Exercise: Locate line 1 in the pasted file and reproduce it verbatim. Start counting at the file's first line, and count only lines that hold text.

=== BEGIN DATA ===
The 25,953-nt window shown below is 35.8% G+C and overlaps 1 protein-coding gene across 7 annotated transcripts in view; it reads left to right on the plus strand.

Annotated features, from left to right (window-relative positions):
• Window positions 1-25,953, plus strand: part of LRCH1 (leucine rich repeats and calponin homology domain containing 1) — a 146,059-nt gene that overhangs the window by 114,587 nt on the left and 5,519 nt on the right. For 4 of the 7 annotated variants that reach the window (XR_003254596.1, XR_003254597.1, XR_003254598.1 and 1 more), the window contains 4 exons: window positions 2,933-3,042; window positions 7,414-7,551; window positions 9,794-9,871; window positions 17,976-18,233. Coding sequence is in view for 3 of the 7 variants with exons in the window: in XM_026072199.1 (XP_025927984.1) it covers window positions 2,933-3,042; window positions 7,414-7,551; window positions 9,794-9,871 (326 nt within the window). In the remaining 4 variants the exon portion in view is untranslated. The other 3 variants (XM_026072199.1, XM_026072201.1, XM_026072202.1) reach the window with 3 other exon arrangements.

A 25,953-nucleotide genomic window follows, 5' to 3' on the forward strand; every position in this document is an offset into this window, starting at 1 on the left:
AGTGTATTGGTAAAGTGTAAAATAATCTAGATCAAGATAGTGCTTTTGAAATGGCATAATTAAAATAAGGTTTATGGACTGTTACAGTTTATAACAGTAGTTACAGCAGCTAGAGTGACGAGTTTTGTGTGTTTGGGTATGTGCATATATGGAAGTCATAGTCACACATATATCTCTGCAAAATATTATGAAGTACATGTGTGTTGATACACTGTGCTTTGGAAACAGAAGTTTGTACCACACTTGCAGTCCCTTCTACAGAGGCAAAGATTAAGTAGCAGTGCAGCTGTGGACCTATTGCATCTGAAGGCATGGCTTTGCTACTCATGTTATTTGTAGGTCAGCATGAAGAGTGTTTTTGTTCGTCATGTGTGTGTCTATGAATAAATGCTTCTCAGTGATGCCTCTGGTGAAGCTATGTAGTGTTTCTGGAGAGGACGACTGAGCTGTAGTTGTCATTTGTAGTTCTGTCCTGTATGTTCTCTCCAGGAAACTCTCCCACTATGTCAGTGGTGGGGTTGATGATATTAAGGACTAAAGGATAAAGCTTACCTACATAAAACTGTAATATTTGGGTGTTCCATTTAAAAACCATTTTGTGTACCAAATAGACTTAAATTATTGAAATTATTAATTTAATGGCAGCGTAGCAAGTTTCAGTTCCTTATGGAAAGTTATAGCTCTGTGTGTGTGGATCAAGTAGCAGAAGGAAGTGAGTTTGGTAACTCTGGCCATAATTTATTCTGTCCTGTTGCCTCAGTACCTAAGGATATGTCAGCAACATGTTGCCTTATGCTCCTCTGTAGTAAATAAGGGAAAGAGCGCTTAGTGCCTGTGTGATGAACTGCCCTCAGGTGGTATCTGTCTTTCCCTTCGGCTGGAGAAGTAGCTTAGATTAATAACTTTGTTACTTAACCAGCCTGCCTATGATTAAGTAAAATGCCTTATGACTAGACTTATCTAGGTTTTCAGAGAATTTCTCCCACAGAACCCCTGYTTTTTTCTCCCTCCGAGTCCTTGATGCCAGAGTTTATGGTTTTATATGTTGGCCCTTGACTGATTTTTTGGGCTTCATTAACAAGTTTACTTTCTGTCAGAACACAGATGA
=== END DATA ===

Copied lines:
The 25,953-nt window shown below is 35.8% G+C and overlaps 1 protein-coding gene across 7 annotated transcripts in view; it reads left to right on the plus strand.